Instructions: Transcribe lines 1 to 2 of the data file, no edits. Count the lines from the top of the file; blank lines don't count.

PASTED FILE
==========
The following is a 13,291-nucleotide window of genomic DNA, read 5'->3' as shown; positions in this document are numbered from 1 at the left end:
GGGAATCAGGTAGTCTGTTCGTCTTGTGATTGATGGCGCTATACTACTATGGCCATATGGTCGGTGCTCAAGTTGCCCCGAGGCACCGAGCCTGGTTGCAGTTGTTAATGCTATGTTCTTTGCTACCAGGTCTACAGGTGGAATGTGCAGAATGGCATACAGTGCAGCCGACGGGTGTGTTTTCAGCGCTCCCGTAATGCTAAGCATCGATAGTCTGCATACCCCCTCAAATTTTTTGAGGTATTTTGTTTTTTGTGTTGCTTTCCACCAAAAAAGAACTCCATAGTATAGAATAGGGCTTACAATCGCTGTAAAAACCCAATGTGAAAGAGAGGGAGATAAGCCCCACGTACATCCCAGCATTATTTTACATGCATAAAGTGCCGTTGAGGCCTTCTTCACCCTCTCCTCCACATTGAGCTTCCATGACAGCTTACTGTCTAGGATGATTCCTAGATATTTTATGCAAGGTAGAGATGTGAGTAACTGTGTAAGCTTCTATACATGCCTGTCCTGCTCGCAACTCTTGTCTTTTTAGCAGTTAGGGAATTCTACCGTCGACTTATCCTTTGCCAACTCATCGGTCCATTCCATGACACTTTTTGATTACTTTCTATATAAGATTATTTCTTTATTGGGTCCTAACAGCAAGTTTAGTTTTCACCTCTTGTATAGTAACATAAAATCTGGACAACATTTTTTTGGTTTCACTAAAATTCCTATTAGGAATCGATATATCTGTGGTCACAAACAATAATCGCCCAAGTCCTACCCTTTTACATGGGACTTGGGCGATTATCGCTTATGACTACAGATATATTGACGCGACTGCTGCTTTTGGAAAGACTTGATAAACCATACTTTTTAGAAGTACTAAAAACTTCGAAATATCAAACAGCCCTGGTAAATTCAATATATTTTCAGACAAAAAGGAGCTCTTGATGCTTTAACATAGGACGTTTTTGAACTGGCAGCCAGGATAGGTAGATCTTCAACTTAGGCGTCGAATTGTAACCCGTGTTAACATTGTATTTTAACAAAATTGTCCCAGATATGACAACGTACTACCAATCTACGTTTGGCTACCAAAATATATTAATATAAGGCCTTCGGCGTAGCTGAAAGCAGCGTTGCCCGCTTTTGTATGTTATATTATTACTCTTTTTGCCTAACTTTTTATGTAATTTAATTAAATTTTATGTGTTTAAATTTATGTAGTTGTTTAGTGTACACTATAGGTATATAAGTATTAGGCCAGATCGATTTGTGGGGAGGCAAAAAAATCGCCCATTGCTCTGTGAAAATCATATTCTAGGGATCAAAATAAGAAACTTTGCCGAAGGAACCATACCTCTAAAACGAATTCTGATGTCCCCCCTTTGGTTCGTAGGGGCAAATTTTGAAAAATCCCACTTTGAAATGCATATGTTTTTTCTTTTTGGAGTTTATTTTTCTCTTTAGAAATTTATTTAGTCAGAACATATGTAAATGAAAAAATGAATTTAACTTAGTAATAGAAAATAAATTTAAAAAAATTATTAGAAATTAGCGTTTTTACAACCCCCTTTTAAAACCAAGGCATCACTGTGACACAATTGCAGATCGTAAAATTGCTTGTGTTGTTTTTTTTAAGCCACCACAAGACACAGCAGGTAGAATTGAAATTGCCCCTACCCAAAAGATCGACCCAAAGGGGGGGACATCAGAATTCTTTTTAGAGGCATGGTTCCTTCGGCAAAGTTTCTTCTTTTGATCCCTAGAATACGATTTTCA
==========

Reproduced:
The following is a 13,291-nucleotide window of genomic DNA, read 5'->3' as shown; positions in this document are numbered from 1 at the left end:
GGGAATCAGGTAGTCTGTTCGTCTTGTGATTGATGGCGCTATACTACTATGGCCATATGGTCGGTGCTCAAGTTGCCCCGAGGCACCGAGCCTGGTTGCAGTTGTTAATGCTATGTTCTTTGCTACCAGGTCTACAGGTGGAATGTGCAGAATGGCATACAGTGCAGCCGACGGGTGTGTTTTCAGCGCTCCCGTAATGCTAAGCATCGATAGTCTGCATACCCCCTCAAATTTTTTGAGGTATTTTGTTTTTTGTGTTGCTTTCCACCAAAAAAGAACTCCATAGTATAGAATAGGGCTTACAATCGCTGTAAAAACCCAATGTGAAAGAGAGGGAGATAAGCCCCACGTACATCCCAGCATTATTTTACATGCATAAAGTGCCGTTGAGGCCTTCTTCACCCTCTCCTCCACATTGAGCTTCCATGACAGCTTACTGTCTAGGATGATTCCTAGATATTTTATGCAAGGTAGAGATGTGAGTAACTGTGTAAGCTTCTATACATGCCTGTCCTGCTCGCAACTCTTGTCTTTTTAGCAGTTAGGGAATTCTACCGTCGACTTATCCTTTGCCAACTCATCGGTCCATTCCATGACACTTTTTGATTACTTTCTATATAAGATTATTTCTTTATTGGGTCCTAACAGCAAGTTTAGTTTTCACCTCTTGTATAGTAACATAAAATCTGGACAACATTTTTTTGGTTTCACTAAAATTCCTATTAGGAATCGATATATCTGTGGTCACAAACAATAATCGCCCAAGTCCTACCCTTTTACATGGGACTTGGGCGATTATCGCTTATGACTACAGATATATTGACGCGACTGCTGCTTTTGGAAAGACTTGATAAACCATACTTTTTAGAAGTACTAAAAACTTCGAAATATCAAACAGCCCTGGTAAATTCAATATATTTTCAGACAAAAAGGAGCTCTTGATGCTTTAACATAGGACGTTTTTGAACTGGCAGCCAGGATAGGTAGATCTTCAACTTAGGCGTCGAATTGTAACCCGTGTTAACATTGTATTTTAACAAAATTGTCCCAGATATGACAACGTACTACCAATCTACGTTTGGCTACCAAAATATATTAATATAAGGCCTTCGGCGTAGCTGAAAGCAGCGTTGCCCGCTTTTGTATGTTATATTATTACTCTTTTTGCCTAACTTTTTATGTAATTTAATTAAATTTTATGTGTTTAAATTTATGTAGTTGTTTAGTGTACACTATAGGTATATAAGTATTAGGCCAGATCGATTTGTGGGGAGGCAAAAAAATCGCCCATTGCTCTGTGAAAATCATATTCTAGGGATCAAAATAAGAAACTTTGCCGAAGGAACCATACCTCTAAAACGAATTCTGATGTCCCCCCTTTGGTTCGTAGGGGCAAATTTTGAAAAATCCCACTTTGAAATGCATATGTTTTTTCTTTTTGGAGTTTATTTTTCTCTTTAGAAATTTATTTAGTCAGAACATATGTAAATGAAAAAATGAATTTAACTTAGTAATAGAAAATAAATTTAAAAAAATTATTAGAAATTAGCGTTTTTACAACCCCCTTTTAAAACCAAGGCATCACTGTGACACAATTGCAGATCGTAAAATTGCTTGTGTTGTTTTTTTTAAGCCACCACAAGACACAGCAGGTAGAATTGAAATTGCCCCTACCCAAAAGATCGACCCAAAGGGGGGGACATCAGAATTCTTTTTAGAGGCATGGTTCCTTCGGCAAAGTTTCTTCTTTTGATCCCTAGAATACGATTTTCA